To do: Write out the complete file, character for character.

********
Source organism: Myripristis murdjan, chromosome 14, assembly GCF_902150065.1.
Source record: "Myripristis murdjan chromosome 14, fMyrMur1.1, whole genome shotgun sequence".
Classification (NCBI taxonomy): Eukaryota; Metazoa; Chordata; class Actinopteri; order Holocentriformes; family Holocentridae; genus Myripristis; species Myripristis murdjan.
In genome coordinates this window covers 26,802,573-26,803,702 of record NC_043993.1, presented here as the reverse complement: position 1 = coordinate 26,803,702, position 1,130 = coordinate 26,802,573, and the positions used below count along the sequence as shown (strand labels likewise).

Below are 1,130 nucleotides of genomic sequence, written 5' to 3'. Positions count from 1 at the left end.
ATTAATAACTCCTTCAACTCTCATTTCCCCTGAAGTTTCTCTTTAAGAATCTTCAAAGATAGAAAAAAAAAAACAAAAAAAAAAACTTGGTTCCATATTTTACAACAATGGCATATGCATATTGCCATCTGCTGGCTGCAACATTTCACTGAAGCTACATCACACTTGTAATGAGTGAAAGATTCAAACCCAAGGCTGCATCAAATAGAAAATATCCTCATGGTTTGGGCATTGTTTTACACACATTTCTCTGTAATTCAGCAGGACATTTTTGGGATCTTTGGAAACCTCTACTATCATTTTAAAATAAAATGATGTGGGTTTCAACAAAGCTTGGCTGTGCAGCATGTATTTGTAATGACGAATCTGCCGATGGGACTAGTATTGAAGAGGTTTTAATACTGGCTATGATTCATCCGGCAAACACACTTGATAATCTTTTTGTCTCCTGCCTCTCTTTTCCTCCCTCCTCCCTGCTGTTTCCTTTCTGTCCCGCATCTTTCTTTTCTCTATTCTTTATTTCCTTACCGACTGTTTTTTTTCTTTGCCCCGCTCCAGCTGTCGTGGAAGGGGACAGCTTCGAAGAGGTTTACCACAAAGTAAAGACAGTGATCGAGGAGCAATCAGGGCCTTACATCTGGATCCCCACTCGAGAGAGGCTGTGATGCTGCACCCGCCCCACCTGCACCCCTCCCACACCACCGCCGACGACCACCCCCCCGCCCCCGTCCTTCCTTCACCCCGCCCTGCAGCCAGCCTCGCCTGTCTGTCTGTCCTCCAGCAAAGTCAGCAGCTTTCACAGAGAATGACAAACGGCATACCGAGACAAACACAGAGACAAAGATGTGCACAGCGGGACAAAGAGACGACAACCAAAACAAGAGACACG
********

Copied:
Source organism: Myripristis murdjan, chromosome 14, assembly GCF_902150065.1.
Source record: "Myripristis murdjan chromosome 14, fMyrMur1.1, whole genome shotgun sequence".
Classification (NCBI taxonomy): Eukaryota; Metazoa; Chordata; class Actinopteri; order Holocentriformes; family Holocentridae; genus Myripristis; species Myripristis murdjan.
In genome coordinates this window covers 26,802,573-26,803,702 of record NC_043993.1, presented here as the reverse complement: position 1 = coordinate 26,803,702, position 1,130 = coordinate 26,802,573, and the positions used below count along the sequence as shown (strand labels likewise).

Below are 1,130 nucleotides of genomic sequence, written 5' to 3'. Positions count from 1 at the left end.
ATTAATAACTCCTTCAACTCTCATTTCCCCTGAAGTTTCTCTTTAAGAATCTTCAAAGATAGAAAAAAAAAAACAAAAAAAAAAACTTGGTTCCATATTTTACAACAATGGCATATGCATATTGCCATCTGCTGGCTGCAACATTTCACTGAAGCTACATCACACTTGTAATGAGTGAAAGATTCAAACCCAAGGCTGCATCAAATAGAAAATATCCTCATGGTTTGGGCATTGTTTTACACACATTTCTCTGTAATTCAGCAGGACATTTTTGGGATCTTTGGAAACCTCTACTATCATTTTAAAATAAAATGATGTGGGTTTCAACAAAGCTTGGCTGTGCAGCATGTATTTGTAATGACGAATCTGCCGATGGGACTAGTATTGAAGAGGTTTTAATACTGGCTATGATTCATCCGGCAAACACACTTGATAATCTTTTTGTCTCCTGCCTCTCTTTTCCTCCCTCCTCCCTGCTGTTTCCTTTCTGTCCCGCATCTTTCTTTTCTCTATTCTTTATTTCCTTACCGACTGTTTTTTTTCTTTGCCCCGCTCCAGCTGTCGTGGAAGGGGACAGCTTCGAAGAGGTTTACCACAAAGTAAAGACAGTGATCGAGGAGCAATCAGGGCCTTACATCTGGATCCCCACTCGAGAGAGGCTGTGATGCTGCACCCGCCCCACCTGCACCCCTCCCACACCACCGCCGACGACCACCCCCCCGCCCCCGTCCTTCCTTCACCCCGCCCTGCAGCCAGCCTCGCCTGTCTGTCTGTCCTCCAGCAAAGTCAGCAGCTTTCACAGAGAATGACAAACGGCATACCGAGACAAACACAGAGACAAAGATGTGCACAGCGGGACAAAGAGACGACAACCAAAACAAGAGACACG